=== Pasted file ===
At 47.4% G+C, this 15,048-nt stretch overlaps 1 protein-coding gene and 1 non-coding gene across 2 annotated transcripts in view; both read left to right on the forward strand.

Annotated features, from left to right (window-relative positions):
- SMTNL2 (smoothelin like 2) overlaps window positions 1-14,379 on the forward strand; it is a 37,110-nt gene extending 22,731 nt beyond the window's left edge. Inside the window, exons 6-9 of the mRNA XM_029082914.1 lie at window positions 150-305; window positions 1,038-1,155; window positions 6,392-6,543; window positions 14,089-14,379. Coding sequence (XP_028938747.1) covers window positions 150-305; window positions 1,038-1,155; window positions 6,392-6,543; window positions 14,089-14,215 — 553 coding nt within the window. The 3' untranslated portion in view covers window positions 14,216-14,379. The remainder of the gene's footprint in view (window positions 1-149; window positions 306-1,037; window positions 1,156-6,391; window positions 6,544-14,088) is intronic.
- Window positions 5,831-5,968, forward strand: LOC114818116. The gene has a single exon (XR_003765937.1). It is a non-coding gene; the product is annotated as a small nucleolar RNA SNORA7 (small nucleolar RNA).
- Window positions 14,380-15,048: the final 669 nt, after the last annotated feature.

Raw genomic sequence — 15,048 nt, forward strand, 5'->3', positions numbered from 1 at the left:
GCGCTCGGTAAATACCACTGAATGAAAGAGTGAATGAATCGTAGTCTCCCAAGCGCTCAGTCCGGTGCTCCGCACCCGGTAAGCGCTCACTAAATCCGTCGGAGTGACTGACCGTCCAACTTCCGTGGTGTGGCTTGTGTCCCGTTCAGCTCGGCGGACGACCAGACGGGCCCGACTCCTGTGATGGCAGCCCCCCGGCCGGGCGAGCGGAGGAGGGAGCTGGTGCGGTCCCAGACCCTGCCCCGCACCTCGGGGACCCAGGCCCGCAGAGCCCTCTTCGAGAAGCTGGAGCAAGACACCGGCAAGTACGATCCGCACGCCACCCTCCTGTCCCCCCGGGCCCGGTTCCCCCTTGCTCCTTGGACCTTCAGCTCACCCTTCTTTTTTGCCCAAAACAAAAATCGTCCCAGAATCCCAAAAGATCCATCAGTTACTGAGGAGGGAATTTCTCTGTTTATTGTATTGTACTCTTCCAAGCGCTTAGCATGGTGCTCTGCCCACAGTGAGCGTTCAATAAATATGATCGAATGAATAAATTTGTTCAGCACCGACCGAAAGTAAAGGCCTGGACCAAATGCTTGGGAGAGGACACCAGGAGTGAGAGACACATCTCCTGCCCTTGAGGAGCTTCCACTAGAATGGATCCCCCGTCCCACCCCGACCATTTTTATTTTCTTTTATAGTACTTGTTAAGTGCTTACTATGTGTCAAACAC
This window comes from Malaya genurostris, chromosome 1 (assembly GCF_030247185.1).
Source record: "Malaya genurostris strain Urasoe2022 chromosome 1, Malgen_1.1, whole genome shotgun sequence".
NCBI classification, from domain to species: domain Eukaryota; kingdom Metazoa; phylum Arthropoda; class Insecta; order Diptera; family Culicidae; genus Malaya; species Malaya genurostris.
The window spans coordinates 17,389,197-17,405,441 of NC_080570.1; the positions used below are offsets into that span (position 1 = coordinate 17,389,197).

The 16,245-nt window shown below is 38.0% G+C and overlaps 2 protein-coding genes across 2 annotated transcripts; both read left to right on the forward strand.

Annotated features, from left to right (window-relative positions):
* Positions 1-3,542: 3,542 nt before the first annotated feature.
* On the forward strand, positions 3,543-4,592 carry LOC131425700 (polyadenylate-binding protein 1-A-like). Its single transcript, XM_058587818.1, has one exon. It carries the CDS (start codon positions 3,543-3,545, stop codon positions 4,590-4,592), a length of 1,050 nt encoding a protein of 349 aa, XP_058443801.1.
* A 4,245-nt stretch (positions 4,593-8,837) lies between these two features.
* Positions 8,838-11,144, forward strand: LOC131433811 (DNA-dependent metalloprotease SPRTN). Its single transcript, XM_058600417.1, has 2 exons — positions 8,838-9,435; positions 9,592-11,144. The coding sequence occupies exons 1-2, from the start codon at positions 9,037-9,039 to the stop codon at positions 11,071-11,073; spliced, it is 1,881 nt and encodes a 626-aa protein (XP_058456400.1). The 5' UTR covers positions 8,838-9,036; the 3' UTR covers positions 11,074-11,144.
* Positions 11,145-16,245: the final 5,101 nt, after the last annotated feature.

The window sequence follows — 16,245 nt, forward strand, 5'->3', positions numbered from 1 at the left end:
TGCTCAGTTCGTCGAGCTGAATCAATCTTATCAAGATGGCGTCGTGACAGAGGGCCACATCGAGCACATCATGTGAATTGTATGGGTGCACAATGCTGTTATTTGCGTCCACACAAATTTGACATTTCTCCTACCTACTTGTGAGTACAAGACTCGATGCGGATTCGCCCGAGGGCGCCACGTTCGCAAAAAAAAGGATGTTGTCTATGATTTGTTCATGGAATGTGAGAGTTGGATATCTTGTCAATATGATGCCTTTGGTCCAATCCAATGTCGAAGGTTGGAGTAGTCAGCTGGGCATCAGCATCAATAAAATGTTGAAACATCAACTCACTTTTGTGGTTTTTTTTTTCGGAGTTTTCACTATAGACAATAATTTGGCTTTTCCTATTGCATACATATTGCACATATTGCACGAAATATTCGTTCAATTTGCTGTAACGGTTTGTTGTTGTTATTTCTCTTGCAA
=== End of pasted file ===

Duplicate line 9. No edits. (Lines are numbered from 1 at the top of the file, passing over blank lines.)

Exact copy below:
Source record: "Malaya genurostris strain Urasoe2022 chromosome 1, Malgen_1.1, whole genome shotgun sequence".